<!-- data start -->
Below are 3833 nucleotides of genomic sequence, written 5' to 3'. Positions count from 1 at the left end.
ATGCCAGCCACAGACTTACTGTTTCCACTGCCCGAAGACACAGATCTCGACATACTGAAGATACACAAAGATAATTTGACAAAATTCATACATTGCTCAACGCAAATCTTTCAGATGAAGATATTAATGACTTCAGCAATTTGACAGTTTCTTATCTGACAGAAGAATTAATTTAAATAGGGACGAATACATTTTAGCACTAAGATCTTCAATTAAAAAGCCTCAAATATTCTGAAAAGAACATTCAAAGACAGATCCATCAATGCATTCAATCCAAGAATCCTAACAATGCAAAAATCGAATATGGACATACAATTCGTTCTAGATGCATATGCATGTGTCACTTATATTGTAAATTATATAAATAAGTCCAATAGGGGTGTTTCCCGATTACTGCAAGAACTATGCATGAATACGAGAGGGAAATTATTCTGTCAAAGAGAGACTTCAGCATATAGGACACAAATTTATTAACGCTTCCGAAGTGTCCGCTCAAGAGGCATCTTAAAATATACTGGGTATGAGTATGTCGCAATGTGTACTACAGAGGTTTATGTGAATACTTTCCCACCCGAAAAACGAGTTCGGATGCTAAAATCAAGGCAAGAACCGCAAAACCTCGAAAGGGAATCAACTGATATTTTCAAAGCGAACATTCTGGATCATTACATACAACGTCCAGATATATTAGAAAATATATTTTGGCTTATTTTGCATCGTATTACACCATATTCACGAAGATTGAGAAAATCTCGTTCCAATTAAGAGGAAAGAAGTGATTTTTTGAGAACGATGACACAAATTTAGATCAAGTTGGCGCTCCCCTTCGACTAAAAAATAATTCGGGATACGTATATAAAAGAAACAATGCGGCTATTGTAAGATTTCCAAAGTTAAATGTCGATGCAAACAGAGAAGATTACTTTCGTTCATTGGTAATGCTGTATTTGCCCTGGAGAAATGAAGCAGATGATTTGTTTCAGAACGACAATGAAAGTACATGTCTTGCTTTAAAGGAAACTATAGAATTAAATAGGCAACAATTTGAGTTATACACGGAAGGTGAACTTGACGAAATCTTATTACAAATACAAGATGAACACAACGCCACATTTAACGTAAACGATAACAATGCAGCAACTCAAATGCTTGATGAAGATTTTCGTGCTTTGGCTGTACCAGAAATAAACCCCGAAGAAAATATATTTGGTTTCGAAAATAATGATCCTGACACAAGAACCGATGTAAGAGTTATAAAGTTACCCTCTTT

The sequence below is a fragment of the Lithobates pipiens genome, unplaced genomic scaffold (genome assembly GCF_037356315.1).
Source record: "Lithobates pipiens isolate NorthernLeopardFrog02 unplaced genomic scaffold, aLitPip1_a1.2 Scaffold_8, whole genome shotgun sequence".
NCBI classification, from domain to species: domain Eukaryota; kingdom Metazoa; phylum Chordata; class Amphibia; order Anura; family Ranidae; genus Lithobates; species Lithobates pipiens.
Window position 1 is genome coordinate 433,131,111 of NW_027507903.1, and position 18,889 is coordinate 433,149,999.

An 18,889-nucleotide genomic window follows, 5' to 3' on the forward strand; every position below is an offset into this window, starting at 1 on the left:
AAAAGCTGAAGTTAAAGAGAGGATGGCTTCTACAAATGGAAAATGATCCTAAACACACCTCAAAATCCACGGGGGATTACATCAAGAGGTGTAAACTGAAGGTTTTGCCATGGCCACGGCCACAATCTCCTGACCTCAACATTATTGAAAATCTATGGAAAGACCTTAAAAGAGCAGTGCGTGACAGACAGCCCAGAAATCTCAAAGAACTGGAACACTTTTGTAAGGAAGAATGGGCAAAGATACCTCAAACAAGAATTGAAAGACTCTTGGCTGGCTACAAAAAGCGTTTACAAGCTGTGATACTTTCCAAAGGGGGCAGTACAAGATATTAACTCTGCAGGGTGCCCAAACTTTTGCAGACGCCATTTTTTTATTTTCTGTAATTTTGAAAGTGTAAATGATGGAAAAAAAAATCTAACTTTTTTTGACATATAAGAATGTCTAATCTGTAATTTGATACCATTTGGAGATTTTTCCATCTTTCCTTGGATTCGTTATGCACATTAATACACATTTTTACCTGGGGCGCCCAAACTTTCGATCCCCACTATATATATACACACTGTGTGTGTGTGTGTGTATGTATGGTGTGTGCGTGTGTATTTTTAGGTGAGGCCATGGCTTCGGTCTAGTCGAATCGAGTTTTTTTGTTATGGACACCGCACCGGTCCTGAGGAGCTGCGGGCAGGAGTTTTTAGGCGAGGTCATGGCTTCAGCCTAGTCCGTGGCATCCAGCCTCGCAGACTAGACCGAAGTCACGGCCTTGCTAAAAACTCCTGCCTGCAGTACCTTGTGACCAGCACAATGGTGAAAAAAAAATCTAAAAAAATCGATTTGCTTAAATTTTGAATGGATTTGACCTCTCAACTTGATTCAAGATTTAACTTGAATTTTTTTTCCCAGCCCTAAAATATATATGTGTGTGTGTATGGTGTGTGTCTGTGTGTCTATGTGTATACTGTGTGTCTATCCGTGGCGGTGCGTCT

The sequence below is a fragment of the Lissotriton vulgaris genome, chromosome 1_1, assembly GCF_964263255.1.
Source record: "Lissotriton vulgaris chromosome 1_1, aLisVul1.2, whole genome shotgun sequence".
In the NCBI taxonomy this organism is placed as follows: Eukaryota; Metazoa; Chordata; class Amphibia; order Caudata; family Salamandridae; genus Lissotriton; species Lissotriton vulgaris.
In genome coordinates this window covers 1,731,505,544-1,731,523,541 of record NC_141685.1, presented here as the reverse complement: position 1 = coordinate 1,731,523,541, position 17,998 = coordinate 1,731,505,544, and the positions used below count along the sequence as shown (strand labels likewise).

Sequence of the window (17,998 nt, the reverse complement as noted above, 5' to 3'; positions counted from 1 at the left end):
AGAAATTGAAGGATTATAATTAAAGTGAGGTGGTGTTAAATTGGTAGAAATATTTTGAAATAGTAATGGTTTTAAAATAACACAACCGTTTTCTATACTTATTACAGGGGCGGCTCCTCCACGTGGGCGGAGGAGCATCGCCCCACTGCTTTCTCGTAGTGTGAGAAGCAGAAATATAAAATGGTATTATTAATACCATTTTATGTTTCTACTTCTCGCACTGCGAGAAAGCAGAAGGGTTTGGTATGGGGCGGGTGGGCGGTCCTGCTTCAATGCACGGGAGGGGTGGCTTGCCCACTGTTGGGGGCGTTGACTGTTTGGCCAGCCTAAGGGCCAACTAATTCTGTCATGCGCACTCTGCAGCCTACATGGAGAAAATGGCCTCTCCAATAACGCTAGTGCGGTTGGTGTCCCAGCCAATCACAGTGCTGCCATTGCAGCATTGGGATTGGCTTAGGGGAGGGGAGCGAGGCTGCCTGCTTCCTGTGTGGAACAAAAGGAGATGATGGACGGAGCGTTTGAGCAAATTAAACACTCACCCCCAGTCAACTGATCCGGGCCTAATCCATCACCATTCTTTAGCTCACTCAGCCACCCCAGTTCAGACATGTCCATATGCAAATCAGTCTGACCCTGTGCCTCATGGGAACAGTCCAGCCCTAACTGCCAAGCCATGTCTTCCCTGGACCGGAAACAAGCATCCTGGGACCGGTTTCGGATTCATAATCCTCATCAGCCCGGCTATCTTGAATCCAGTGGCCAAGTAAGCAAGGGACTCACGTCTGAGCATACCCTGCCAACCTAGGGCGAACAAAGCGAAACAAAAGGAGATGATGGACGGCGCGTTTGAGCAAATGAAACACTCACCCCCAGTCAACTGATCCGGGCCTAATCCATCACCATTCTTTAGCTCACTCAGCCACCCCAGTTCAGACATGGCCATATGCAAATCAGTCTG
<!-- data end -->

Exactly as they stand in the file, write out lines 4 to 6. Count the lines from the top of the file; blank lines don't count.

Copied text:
Source record: "Lithobates pipiens isolate NorthernLeopardFrog02 unplaced genomic scaffold, aLitPip1_a1.2 Scaffold_8, whole genome shotgun sequence".
NCBI classification, from domain to species: domain Eukaryota; kingdom Metazoa; phylum Chordata; class Amphibia; order Anura; family Ranidae; genus Lithobates; species Lithobates pipiens.
Window position 1 is genome coordinate 433,131,111 of NW_027507903.1, and position 18,889 is coordinate 433,149,999.